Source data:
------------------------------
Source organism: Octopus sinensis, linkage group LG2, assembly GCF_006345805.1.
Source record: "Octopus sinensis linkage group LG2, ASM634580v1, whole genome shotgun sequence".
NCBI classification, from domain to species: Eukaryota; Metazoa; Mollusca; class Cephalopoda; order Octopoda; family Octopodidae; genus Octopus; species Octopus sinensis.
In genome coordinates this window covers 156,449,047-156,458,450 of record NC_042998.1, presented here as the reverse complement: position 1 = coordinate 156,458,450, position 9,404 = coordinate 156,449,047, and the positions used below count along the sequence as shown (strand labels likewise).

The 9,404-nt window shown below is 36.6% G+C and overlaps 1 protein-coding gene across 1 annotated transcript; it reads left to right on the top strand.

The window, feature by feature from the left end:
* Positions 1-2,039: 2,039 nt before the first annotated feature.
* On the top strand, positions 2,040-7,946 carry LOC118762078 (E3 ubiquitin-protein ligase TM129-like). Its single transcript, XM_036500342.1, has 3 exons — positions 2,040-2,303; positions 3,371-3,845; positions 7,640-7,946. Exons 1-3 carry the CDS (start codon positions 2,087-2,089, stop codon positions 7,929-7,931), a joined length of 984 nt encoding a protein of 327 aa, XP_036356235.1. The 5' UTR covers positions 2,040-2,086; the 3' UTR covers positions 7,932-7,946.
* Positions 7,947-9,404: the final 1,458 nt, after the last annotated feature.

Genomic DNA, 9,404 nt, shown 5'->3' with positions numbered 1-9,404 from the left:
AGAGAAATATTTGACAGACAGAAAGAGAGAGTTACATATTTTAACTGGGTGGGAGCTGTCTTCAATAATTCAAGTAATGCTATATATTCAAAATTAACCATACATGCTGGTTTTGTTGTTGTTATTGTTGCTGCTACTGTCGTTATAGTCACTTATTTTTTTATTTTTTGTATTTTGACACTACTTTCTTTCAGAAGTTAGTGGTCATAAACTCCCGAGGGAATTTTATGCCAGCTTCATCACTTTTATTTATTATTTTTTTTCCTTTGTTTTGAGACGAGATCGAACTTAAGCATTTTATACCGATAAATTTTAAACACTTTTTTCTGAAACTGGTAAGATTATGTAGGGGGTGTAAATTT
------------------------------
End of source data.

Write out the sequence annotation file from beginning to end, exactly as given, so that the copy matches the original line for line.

Source organism: Octopus sinensis, linkage group LG2, assembly GCF_006345805.1.
Source record: "Octopus sinensis linkage group LG2, ASM634580v1, whole genome shotgun sequence".
NCBI classification, from domain to species: Eukaryota; Metazoa; Mollusca; class Cephalopoda; order Octopoda; family Octopodidae; genus Octopus; species Octopus sinensis.
In genome coordinates this window covers 156,449,047-156,458,450 of record NC_042998.1, presented here as the reverse complement: position 1 = coordinate 156,458,450, position 9,404 = coordinate 156,449,047, and the positions used below count along the sequence as shown (strand labels likewise).

The 9,404-nt window shown below is 36.6% G+C and overlaps 1 protein-coding gene across 1 annotated transcript; it reads left to right on the top strand.

The window, feature by feature from the left end:
* Positions 1-2,039: 2,039 nt before the first annotated feature.
* On the top strand, positions 2,040-7,946 carry LOC118762078 (E3 ubiquitin-protein ligase TM129-like). Its single transcript, XM_036500342.1, has 3 exons — positions 2,040-2,303; positions 3,371-3,845; positions 7,640-7,946. Exons 1-3 carry the CDS (start codon positions 2,087-2,089, stop codon positions 7,929-7,931), a joined length of 984 nt encoding a protein of 327 aa, XP_036356235.1. The 5' UTR covers positions 2,040-2,086; the 3' UTR covers positions 7,932-7,946.
* Positions 7,947-9,404: the final 1,458 nt, after the last annotated feature.

Genomic DNA, 9,404 nt, shown 5'->3' with positions numbered 1-9,404 from the left:
AGAGAAATATTTGACAGACAGAAAGAGAGAGTTACATATTTTAACTGGGTGGGAGCTGTCTTCAATAATTCAAGTAATGCTATATATTCAAAATTAACCATACATGCTGGTTTTGTTGTTGTTATTGTTGCTGCTACTGTCGTTATAGTCACTTATTTTTTTATTTTTTGTATTTTGACACTACTTTCTTTCAGAAGTTAGTGGTCATAAACTCCCGAGGGAATTTTATGCCAGCTTCATCACTTTTATTTATTATTTTTTTTCCTTTGTTTTGAGACGAGATCGAACTTAAGCATTTTATACCGATAAATTTTAAACACTTTTTTCTGAAACTGGTAAGATTATGTAGGGGGTGTAAATTT